Diversity, Equity & Inclusion in Veterinary Medicine


“We’re seeing a lot of the equity and diversity conversation happen among recently graduated veterinarians and candidates for veterinary degrees. Each state or region has their own veterinary medical associations (VMA) and there are several that have initiatives to tackle this issue.”

Melody Martínez, CVT, President of the Multicultural Veterinary Medical Association

Like many other sectors, the field of veterinary medicine grapples with the challenge of ensuring diversity, equity, and inclusion. Historically, the veterinary profession has been predominantly white and male, and while other professions have made strides towards a more diverse workforce, this field has been lagging behind. According to the Bureau of Labor Statistics (2023), over 91 percent of veterinarians, 92 percent of vet techs, and 78 percent of veterinary assistants are white.

“The profession has not had a lot of diversity by race or ethnicity for a very long time, and it still doesn’t,” says Melody Martínez, certified veterinary technician and the president of the Multicultural Veterinary Medical Association. “The story that we need to center is the fact that the profession has maintained a very homogenous identity and it is not keeping track with similar professions, like human medicine, dentistry, and other allied health professions.”

For veterinary technicians, this issue manifests in various forms from lack of representation in leadership positions to differential access to opportunities for professional development. Barriers, such as unconscious bias and systemic inequities, often impede the progress towards a diverse and inclusive work environment. The limited representation of minority groups within the field can also lead to a lack of culturally competent care.

While the credentialed side of veterinary care still lacks diversity, Martínez notes that there is an area where it is improving: “Uncredentialed vet techs and assistants include a large contingent of Latinx professionals,” she says.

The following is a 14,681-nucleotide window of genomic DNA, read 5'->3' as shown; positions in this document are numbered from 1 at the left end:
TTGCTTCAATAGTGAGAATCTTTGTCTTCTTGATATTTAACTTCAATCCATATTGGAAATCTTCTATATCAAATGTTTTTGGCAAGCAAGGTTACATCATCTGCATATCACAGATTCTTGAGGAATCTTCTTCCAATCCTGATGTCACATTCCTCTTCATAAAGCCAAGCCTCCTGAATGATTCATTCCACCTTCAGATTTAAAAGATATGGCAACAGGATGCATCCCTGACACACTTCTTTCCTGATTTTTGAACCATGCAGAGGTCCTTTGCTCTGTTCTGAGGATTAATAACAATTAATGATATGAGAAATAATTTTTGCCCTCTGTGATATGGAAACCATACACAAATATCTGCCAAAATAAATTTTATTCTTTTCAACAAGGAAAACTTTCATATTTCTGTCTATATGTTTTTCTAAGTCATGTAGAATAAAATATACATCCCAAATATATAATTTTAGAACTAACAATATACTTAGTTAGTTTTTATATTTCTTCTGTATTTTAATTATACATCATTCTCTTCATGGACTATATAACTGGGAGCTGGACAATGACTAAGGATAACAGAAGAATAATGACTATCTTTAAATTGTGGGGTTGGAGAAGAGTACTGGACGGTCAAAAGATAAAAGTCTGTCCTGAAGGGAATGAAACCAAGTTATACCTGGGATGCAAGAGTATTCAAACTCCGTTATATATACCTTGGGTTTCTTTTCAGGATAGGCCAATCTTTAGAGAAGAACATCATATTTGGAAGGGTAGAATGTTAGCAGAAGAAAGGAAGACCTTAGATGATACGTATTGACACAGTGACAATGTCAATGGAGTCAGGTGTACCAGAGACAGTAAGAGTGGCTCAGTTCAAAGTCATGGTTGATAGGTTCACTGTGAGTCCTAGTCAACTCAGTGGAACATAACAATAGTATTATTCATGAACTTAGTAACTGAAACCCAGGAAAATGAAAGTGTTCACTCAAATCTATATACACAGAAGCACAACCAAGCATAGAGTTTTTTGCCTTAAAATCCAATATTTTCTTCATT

It is essential to actively promote diversity, equity, and inclusion in veterinary medicine to enrich the field with varied perspectives and ensure comprehensive and empathetic care for all pet owners and their pets. “I read an article a few years back about a Black woman, who had a dog and would drive 50 miles to go see a Black veterinarian outside of her city because it’s the only place you can find one. When the reporter asked her, ‘Why would you do that?’ She replied, ‘I have been personally treated poorly by my own doctors. I don’t want to replicate that experience when I go to the vet.’ That’s why diversity, equity, and inclusion is so important. There’s a whole population of people who are fearful of going to the veterinarian, because of the way they might be treated,” shares Martínez.

Keep reading to learn more about why there is a lack of diversity in the veterinary field, what is being done to address it, and Martínez’s advice for aspiring vet techs from underrepresented backgrounds.

Meet the Expert: Melody Martínez, CVT

Melody Martínez

Melody Martínez is a certified veterinary technician and the president of the Multicultural Veterinary Medical Association. She is the first-generation daughter of Afro-Caribbean, working-class immigrants from the Dominican Republic. Martínez started her veterinary career in 2007 and has worked in various roles including small animal general practice, emergency and critical care, and as a senior animal caregiver at Farm Sanctuary in New York. In 2015, she shifted her career focus to nonprofit management, community organizing, and fundraising with organizations dedicated to racial and economic justice.

Currently, Martínez is the principal and founder of Acorde Consulting, where she provides training, assessments, and executive coaching to advance racial equity and inclusion efforts.

Reasons for the Lack of Diversity Within Veterinary Technology

The lack of diversity within the professional veterinary space is due to several reasons, most of which are rooted in the deep history of systemic racism in our country. According to Martínez, here are some of the top causes.

Cost Of College And Family Education

The high cost of college education can be a significant hindrance for students from low-income families, which includes many minority communities. While it is possible to work as a veterinary assistant without higher education, veterinary technicians must complete at least two years of schooling in most cases. “Many people that cannot afford a college education fall along racial lines,” says Martínez. “If your family does not have generational wealth, the likelihood of you being able to go to college significantly decreases. Also if your parents didn’t go to college, you’re less likely to go to college yourself. There’s less of a generational push to go and get a degree.”

Lack of Exposure to the Profession

For many reasons, students from underrepresented communities do not have access to resources and networks that can provide information about the veterinary profession. They may not even consider a career in this field because they are unaware of the opportunities available: “There’s less chance that someone in your family has worked in the veterinary field if you’re a person of color. So there’s less exposure to this career when you’re younger or before you go to college,” shares Martínez.